Source: New Zealand Privacy Commissioner – Blog
In recent weeks, the Office of the Privacy Commissioner has been contacting individual organisations about specific privacy breaches that have been raised with us. We’re taking a more proactive approach to remind and warn individual organisations of their statutory responsibilities under the Privacy Act 2020.
There is, in particular, the requirement that organisations notify the Privacy Commissioner of a serious privacy breach. This would include a ransomware attack when personal information is either accessed, stolen, or rendered inaccessible. Section 114 of the Privacy Act 2020 says an organisation must notify the Commissioner as soon as practicable after it becomes aware that a notifiable privacy breach has occurred. Although the Act is silent on precise timing, we have determined that, unless there are extenuating circumstances, this should be within 72 hours.
If an organisation fails to do so, we can consider prosecuting a case against it. If convicted, it would have committed an offence under section 118 of the Act, making it liable for a fine of up to $10,000.
Organisation A was warned because a former employee appeared to be using personal information obtained while employed by the organisation to contact customers about their new business.
We were alerted of this apparent breach by a customer of the organisation. We reminded the organisation that it had a legal obligation to notify our Office of a serious privacy breach.
We recommended the organisation consider taking action to recover or at least prevent the ex-employee from using the information inappropriately. Our other recommendations were:
- a reminder to staff who offer their resignation that they should not take client information with them when they leave; and
- offer regular privacy training to staff – especially that they should only use customer information for the purpose the organisation had collected it.
While we did not intend to formally investigate the complaint we received, we advised the organisation that our Office might take further steps if we received similar complaints.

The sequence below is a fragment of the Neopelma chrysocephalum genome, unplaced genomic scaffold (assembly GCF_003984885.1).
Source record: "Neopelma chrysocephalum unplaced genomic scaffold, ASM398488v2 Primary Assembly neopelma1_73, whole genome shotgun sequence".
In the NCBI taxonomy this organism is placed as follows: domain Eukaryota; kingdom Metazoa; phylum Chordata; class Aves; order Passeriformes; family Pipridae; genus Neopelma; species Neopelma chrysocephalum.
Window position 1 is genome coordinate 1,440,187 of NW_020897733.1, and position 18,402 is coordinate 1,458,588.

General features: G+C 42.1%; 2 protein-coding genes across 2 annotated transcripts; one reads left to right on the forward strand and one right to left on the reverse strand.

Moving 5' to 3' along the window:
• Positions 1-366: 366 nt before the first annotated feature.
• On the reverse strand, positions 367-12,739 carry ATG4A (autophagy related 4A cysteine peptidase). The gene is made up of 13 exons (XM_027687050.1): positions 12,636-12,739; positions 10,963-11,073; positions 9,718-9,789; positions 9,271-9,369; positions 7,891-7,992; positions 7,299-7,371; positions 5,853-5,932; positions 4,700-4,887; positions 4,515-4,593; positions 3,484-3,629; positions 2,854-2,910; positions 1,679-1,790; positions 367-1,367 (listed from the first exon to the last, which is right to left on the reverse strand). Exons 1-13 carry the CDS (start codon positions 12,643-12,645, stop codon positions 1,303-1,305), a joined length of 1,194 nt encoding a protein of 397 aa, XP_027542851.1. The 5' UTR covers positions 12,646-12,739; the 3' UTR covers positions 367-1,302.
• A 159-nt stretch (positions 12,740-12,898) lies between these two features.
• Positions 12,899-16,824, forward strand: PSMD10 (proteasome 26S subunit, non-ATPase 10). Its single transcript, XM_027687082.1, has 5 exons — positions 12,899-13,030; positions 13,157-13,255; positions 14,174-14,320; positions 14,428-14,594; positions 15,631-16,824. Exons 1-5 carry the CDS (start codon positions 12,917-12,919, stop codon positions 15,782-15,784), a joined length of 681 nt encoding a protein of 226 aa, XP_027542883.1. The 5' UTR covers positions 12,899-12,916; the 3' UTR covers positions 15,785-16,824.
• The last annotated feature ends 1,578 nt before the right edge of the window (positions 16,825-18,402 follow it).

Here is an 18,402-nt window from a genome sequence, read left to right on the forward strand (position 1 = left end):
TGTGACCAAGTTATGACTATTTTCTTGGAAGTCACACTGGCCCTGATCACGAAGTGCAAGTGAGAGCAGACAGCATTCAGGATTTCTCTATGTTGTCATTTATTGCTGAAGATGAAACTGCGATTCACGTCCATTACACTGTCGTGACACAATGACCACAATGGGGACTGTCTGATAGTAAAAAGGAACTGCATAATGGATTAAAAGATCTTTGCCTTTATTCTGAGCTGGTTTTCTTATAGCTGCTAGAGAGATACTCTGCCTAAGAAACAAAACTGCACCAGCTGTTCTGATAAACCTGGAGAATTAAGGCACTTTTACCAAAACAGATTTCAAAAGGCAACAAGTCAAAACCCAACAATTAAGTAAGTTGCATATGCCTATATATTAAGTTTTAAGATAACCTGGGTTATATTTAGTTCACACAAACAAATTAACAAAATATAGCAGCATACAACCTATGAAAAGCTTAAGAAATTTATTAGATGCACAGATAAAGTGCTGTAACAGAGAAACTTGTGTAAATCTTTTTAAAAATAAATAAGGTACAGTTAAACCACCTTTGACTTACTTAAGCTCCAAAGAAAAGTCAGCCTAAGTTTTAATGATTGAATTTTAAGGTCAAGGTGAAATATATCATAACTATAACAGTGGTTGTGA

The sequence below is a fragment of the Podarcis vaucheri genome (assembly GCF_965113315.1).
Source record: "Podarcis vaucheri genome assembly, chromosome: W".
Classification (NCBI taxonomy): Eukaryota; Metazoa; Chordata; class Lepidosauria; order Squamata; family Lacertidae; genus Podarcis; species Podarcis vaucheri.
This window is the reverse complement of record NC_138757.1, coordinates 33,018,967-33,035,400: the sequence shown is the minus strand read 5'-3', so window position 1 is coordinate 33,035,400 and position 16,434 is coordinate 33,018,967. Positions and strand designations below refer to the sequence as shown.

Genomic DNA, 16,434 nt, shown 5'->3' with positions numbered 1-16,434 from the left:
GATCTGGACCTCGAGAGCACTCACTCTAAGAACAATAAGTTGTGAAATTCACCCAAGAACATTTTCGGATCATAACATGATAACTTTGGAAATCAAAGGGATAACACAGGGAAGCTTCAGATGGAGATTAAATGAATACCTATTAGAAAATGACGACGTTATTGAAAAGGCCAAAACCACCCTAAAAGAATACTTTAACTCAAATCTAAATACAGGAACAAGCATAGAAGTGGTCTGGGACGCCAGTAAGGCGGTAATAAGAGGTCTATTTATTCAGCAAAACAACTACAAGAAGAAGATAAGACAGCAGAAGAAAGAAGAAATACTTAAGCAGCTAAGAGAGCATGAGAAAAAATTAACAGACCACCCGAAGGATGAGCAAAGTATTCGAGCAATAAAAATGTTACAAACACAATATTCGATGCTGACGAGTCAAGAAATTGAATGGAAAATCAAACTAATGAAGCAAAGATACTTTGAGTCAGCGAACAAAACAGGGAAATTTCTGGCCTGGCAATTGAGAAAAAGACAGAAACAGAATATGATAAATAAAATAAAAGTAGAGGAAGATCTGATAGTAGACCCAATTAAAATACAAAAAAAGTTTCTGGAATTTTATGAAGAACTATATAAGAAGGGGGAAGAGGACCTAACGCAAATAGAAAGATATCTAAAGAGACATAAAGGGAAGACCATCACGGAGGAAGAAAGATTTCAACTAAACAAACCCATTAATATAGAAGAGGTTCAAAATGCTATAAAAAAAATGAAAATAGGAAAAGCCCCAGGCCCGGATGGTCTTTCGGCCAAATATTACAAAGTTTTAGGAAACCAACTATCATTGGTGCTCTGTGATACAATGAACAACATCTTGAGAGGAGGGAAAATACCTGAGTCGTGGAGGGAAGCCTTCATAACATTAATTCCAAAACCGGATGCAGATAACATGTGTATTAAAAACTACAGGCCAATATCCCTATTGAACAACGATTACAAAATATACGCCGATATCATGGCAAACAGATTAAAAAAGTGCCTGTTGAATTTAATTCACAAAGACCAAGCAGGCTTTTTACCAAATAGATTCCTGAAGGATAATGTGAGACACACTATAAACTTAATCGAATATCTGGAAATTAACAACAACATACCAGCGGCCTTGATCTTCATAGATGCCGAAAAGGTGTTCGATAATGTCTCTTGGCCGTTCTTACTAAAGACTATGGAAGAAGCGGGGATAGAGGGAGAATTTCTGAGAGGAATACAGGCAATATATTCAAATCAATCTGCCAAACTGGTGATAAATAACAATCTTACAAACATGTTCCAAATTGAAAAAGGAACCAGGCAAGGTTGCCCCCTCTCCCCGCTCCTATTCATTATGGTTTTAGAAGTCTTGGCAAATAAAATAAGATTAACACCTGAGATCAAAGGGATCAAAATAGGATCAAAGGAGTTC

Organisation B sent letters which included sensitive information to a group of its clients. It discovered soon afterwards that many of the letters had gone to outdated addresses.
The organisation carried out an investigation into what went wrong with the mailout. As part of the investigation’s outcome, it decided to notify our Office of the privacy breach.
We queried why we were notified three months after the breach occurred. The law says an organisation must notify as soon as practicable, after becoming aware of a notifiable privacy breach. The organisation apologised for the delay in notifying our Office.
We decided not to prosecute but warned the organisation we may take further steps, including prosecution, if we identified similar non-compliance of the Act.
We recommended that the organisation:
- develop a policy in relation to privacy breach management, including notifying our Office as soon as practicable
- ensure its policy regarding privacy breach management is implemented as soon as possible
- ensure it had systems in place to assure itself that all privacy breaches that have caused or were likely to cause serious harm were notified to our Office as soon as practicable.
Organisation C notified our Office two months after it identified a serious privacy breach had occurred. Upon our request, the organisation gave us a copy of its policy regarding privacy breach management for our review.
The policy said the organisation should notify our Office as soon as practicable. It also set out what kind of information should be given to us.
We advised the organisation it should have reported the breach to our Office at the same time as it tried to rectify the breach. It was unnecessary to wait until all steps had been taken to resolve the matter before notifying us.
We informed the organisation we did not intend to prosecute. This could change if we identified similar non-compliance in the future.
Compliance and enforcement
It has now been six months since the Privacy Act 2020 took effect. The law has changed. Mandatory privacy breach reporting means telling our Office as soon as practicable if there’s been a serious privacy breach. It doesn’t mean telling us after the dust has settled. It means telling us sooner rather than later. Otherwise, there are potential consequences because the Privacy Act has given our Office new powers to enforce the law change.
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